Because of their nature as social pack animals, dogs want us to tell them what they’re supposed to do. Their goal is to help the pack survive, and they do it by following the pack leader. It’s the job of the pack leaders to provide protection and direction. Establishing and enforcing rules, boundaries, and limitations is how they provide direction to the pack.
Rules, Boundaries, and Limitations
‘ Rules refer to what a dog is and isn’t allowed to do: Stay off of my bed but sleep on yours; don’t jump on people; don’t pull on the walk.
‘ Boundaries control where a dog can and can’t go: The baby’s room is off-limits; don’t go out the door until I say so; you can only enter my personal space when I invite you. Boundaries are about claiming territory, and they teach your dog what is and isn’t his.
‘ Limitations control the length or intensity of an activity: We stop playing fetch when I say so; you’re too excited, so it’s time to return to a calm and submissive state with a timeout.
Rules, boundaries and limitations can keep a dog from misbehaving because they give her something else to do. For example, if your dog has separation anxiety, create a rule that she has to lie on her bed when you’re getting ready to leave. This will keep her from becoming excited because she associates the bed with being calm and submissive. She will stay in this frame of mind when you leave. If your dog is an obsessive beggar, create a boundary around the table, constraining the dog from approaching while humans are eating.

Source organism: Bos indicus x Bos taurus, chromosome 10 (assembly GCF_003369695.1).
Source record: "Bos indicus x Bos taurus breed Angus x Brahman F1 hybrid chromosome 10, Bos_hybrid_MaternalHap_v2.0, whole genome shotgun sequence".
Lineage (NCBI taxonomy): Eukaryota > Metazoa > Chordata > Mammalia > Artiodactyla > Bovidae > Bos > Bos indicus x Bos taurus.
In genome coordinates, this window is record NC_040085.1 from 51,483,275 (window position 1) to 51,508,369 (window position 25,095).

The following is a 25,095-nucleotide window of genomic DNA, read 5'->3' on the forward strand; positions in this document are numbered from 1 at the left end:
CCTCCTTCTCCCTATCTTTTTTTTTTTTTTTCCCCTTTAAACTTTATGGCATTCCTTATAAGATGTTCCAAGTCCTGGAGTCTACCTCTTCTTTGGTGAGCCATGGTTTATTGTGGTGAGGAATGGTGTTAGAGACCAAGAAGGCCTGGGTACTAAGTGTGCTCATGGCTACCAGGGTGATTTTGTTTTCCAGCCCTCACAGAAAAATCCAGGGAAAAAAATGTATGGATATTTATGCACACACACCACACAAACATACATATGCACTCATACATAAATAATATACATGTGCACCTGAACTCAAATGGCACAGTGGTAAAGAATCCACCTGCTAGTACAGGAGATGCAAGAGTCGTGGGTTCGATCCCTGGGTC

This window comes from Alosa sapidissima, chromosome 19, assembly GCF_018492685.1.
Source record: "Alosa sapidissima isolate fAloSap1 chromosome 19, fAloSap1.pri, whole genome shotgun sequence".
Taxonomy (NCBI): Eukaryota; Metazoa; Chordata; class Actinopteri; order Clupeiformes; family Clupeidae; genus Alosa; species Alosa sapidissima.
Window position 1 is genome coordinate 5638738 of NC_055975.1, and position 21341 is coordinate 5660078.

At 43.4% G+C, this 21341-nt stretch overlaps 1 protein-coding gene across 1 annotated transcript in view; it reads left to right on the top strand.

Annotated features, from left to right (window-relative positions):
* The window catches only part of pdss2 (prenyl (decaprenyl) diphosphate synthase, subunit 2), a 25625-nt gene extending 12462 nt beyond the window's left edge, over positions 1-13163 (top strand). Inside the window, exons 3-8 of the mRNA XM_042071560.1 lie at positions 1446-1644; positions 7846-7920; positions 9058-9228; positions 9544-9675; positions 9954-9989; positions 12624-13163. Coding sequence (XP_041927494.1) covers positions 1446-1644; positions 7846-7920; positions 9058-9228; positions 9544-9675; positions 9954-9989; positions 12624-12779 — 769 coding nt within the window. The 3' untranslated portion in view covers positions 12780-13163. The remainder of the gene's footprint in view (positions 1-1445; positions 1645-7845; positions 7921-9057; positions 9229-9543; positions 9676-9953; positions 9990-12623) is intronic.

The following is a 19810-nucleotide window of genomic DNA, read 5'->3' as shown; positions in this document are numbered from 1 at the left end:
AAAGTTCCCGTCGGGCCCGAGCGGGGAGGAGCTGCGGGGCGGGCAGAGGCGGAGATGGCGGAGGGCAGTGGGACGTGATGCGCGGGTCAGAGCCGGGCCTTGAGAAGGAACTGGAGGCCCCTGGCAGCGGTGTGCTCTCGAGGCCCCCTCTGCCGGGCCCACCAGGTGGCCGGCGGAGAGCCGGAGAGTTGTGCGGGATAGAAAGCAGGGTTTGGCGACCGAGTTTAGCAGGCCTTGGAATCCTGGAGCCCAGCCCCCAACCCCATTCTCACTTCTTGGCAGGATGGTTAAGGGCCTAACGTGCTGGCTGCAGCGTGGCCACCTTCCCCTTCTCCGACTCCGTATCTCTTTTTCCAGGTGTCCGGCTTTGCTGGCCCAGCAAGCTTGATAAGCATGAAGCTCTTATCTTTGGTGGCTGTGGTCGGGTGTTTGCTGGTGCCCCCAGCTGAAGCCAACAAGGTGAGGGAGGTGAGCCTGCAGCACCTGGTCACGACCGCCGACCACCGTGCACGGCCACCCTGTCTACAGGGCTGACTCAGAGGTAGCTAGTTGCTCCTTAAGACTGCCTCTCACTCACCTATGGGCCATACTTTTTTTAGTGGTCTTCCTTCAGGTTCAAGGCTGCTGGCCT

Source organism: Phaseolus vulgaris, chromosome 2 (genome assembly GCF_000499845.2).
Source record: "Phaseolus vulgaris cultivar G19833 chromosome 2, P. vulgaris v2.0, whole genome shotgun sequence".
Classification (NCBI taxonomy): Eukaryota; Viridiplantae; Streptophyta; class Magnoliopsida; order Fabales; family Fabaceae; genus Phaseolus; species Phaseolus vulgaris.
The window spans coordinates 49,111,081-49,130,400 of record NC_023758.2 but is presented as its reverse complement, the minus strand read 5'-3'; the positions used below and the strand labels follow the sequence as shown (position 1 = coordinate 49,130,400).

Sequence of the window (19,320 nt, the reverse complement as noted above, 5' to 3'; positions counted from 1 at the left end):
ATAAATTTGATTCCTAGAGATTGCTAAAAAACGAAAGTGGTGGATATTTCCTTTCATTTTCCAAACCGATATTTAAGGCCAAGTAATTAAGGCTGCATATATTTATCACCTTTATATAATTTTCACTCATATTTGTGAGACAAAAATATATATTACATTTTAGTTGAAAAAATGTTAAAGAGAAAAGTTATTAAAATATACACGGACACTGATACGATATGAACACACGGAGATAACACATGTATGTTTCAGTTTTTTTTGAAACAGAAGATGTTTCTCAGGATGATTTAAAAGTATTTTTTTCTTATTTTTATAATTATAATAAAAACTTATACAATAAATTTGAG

Because our dogs want to please us, their Pack Leaders, our approval becomes the positive reinforcement they need. We just have to be clear and consistent with what we want. Creating rules, boundaries, and limitations and enforcing them provides that clarity and consistency for our dogs.